Phil O’Shea

Wizard on Wheels

New Zealand Cycling Legends is a series of books celebrating New Zealand's greatest cyclists. The first in the series tells the story of Phil O'Shea, the greatest of them all.

This is the first extensive account of Phil O'Shea's life and racing career, with an impressive raft of achievements set against the backdrop of a golden era for cycling – the early 1900s. O'Shea was a champion of champions with victories ranging from 1/4-mile sprints to 265-kilometre road races and spanning 20 years. His legendary achievements earned him superstar status and the moniker of “wizard on wheels”.

$20

Now also available in a Kindle edition.

Born in 1889, O’Shea’s quiet, unassuming persona was juxtaposed by an extraordinary athletic ability. He won every track and road cycling title he set his mind to, during a time when competitive cycling was one of the world’s most popular sports. The hallmarks of O’Shea’s career were the amazing speed with which he rose to the top and the length of time he stayed there. Within two years of entering his first race in 1909, he had become road champion of New Zealand – and Australasia. A decade later, nothing had changed.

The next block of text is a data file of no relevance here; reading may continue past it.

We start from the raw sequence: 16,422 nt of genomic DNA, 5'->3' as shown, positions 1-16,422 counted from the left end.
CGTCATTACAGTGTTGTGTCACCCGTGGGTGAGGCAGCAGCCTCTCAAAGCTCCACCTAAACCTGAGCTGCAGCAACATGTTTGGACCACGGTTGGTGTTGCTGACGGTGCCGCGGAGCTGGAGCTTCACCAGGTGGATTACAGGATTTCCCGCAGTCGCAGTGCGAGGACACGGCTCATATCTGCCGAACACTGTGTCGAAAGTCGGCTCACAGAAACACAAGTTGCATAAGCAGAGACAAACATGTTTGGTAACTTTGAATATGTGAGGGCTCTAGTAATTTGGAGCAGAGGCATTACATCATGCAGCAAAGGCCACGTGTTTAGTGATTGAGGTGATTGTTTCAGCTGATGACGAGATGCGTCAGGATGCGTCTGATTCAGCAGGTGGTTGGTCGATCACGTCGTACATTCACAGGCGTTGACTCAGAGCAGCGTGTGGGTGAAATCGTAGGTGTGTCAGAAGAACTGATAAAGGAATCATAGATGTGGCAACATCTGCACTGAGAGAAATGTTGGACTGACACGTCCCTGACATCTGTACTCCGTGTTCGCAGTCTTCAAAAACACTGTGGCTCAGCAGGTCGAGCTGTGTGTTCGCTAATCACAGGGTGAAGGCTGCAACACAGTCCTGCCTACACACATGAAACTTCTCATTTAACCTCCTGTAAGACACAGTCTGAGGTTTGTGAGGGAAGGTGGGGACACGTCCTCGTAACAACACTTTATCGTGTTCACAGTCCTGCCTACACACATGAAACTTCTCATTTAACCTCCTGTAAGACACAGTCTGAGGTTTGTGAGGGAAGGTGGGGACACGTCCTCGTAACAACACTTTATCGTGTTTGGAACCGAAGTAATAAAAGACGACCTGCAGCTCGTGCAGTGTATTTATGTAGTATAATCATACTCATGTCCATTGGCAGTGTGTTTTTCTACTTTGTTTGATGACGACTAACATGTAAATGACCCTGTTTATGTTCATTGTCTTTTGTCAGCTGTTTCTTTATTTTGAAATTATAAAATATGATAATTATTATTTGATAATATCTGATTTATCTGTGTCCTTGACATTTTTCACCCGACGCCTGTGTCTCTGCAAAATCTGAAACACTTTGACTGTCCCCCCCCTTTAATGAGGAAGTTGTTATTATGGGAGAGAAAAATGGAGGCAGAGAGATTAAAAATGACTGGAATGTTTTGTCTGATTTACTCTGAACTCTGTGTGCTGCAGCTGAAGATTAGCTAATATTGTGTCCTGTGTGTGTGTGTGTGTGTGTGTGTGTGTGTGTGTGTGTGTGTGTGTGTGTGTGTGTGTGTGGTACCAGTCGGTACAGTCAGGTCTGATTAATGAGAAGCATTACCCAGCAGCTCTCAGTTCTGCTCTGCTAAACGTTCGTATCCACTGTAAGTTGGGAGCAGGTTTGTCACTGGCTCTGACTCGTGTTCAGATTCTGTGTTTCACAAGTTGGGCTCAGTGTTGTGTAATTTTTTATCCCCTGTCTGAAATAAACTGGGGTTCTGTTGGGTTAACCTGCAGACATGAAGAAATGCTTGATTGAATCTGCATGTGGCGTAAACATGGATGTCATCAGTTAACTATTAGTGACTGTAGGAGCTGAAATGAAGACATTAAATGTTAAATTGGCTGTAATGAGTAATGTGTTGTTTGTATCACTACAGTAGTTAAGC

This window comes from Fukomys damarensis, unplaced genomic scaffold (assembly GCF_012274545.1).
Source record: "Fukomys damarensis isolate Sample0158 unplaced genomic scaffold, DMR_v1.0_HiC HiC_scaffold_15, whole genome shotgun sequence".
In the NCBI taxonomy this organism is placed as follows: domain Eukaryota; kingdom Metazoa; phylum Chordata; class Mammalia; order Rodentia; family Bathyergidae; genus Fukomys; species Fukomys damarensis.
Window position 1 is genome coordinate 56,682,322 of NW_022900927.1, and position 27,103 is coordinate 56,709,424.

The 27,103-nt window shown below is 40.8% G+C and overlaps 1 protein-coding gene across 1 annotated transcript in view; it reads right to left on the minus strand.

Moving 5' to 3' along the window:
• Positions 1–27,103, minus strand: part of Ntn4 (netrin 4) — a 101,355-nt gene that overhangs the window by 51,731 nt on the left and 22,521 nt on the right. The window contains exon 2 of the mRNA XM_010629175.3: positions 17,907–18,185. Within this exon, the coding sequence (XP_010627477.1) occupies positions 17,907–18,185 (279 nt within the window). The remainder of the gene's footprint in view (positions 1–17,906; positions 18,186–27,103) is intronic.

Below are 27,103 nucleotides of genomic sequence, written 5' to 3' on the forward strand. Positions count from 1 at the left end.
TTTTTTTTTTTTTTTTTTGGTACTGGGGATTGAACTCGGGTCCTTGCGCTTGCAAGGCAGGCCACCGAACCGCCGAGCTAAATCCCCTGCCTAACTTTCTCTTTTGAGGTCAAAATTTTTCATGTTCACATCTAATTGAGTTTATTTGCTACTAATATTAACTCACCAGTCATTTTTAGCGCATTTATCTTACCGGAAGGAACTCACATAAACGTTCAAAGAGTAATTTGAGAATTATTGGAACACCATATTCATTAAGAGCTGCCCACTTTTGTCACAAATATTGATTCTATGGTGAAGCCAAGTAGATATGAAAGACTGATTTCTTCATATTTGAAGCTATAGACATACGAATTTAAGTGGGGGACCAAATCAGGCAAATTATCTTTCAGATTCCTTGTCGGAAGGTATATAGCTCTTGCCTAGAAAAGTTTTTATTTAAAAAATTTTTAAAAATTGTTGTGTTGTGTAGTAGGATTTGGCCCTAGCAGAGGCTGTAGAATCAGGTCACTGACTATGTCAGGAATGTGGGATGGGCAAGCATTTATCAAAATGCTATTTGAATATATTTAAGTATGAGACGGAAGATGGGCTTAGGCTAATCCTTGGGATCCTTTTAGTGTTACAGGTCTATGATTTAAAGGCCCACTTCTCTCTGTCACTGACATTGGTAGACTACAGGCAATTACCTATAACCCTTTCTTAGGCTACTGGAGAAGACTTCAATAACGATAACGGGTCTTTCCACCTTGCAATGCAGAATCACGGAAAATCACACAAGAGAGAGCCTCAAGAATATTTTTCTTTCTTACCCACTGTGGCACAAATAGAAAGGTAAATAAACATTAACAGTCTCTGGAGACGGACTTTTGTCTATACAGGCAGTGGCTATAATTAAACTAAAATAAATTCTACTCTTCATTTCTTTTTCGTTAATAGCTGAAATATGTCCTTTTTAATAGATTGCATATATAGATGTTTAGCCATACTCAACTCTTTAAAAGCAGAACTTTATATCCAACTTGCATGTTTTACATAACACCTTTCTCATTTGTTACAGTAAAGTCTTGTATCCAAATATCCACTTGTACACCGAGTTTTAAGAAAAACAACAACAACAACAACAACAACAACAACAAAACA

He went to Australia and won their road championships three years straight. After 1923, he concentrated on track racing. Champions from around the world were imported for O’Shea to compete against in front of home crowds. He was the greatest all-round cyclists New Zealand has ever produced.

  1. …it gives an insight into O’Shea’s wonderful career. Having read it, I feel a strong case could be made for O’Shea’s induction into the New Zealand Sports Hall of Fame.

    Joseph Romanos, The New Zealand Listener

  2. … an amazing story about an amazing athlete. O’Shea’s feats were astounding. I doubt that there has ever been a tougher man in New Zealand sport …

    Brian Turner, poet and cyclist

  3. No one rider has left such an indelible mark on New Zealand cycling as the fabulous O’Shea, who reigned supreme on the road from 1911 to 1924.

    The Otago Daily Times, 28 September 1962